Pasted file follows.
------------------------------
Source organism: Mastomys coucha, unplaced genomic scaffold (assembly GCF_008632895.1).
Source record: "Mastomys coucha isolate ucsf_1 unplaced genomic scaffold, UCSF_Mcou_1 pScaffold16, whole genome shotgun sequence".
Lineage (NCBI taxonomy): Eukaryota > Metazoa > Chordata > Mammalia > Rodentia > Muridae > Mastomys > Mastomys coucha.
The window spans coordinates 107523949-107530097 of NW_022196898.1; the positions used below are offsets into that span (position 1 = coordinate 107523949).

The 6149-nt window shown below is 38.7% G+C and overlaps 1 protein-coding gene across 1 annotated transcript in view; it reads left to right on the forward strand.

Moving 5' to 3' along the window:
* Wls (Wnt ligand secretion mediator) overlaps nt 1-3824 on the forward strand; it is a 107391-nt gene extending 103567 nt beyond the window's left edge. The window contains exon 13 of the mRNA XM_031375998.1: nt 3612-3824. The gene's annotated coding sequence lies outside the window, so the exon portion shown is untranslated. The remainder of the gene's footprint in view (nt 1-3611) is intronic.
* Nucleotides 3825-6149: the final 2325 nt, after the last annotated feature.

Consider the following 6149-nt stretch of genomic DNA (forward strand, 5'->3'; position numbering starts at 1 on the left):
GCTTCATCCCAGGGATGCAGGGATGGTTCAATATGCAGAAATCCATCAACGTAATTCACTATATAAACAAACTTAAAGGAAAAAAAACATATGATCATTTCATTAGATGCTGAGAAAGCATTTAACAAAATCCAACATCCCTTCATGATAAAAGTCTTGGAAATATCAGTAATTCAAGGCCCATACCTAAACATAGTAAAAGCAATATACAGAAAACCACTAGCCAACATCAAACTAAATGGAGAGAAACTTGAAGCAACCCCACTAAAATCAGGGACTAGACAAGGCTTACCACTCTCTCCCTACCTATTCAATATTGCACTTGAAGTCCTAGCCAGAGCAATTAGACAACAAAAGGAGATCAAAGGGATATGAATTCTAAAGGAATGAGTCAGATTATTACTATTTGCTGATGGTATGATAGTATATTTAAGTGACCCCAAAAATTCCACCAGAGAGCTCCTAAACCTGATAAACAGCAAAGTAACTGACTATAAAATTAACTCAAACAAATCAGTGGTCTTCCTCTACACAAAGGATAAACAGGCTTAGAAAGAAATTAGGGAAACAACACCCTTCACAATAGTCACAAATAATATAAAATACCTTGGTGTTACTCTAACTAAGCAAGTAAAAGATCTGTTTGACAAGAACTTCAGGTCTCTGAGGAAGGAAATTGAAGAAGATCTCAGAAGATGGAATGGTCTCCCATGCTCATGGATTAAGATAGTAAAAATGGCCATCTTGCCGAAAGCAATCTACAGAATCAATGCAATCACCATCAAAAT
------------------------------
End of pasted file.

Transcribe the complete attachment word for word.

Source organism: Mastomys coucha, unplaced genomic scaffold (assembly GCF_008632895.1).
Source record: "Mastomys coucha isolate ucsf_1 unplaced genomic scaffold, UCSF_Mcou_1 pScaffold16, whole genome shotgun sequence".
Lineage (NCBI taxonomy): Eukaryota > Metazoa > Chordata > Mammalia > Rodentia > Muridae > Mastomys > Mastomys coucha.
The window spans coordinates 107523949-107530097 of NW_022196898.1; the positions used below are offsets into that span (position 1 = coordinate 107523949).

The 6149-nt window shown below is 38.7% G+C and overlaps 1 protein-coding gene across 1 annotated transcript in view; it reads left to right on the forward strand.

Moving 5' to 3' along the window:
* Wls (Wnt ligand secretion mediator) overlaps nt 1-3824 on the forward strand; it is a 107391-nt gene extending 103567 nt beyond the window's left edge. The window contains exon 13 of the mRNA XM_031375998.1: nt 3612-3824. The gene's annotated coding sequence lies outside the window, so the exon portion shown is untranslated. The remainder of the gene's footprint in view (nt 1-3611) is intronic.
* Nucleotides 3825-6149: the final 2325 nt, after the last annotated feature.

Consider the following 6149-nt stretch of genomic DNA (forward strand, 5'->3'; position numbering starts at 1 on the left):
GCTTCATCCCAGGGATGCAGGGATGGTTCAATATGCAGAAATCCATCAACGTAATTCACTATATAAACAAACTTAAAGGAAAAAAAACATATGATCATTTCATTAGATGCTGAGAAAGCATTTAACAAAATCCAACATCCCTTCATGATAAAAGTCTTGGAAATATCAGTAATTCAAGGCCCATACCTAAACATAGTAAAAGCAATATACAGAAAACCACTAGCCAACATCAAACTAAATGGAGAGAAACTTGAAGCAACCCCACTAAAATCAGGGACTAGACAAGGCTTACCACTCTCTCCCTACCTATTCAATATTGCACTTGAAGTCCTAGCCAGAGCAATTAGACAACAAAAGGAGATCAAAGGGATATGAATTCTAAAGGAATGAGTCAGATTATTACTATTTGCTGATGGTATGATAGTATATTTAAGTGACCCCAAAAATTCCACCAGAGAGCTCCTAAACCTGATAAACAGCAAAGTAACTGACTATAAAATTAACTCAAACAAATCAGTGGTCTTCCTCTACACAAAGGATAAACAGGCTTAGAAAGAAATTAGGGAAACAACACCCTTCACAATAGTCACAAATAATATAAAATACCTTGGTGTTACTCTAACTAAGCAAGTAAAAGATCTGTTTGACAAGAACTTCAGGTCTCTGAGGAAGGAAATTGAAGAAGATCTCAGAAGATGGAATGGTCTCCCATGCTCATGGATTAAGATAGTAAAAATGGCCATCTTGCCGAAAGCAATCTACAGAATCAATGCAATCACCATCAAAAT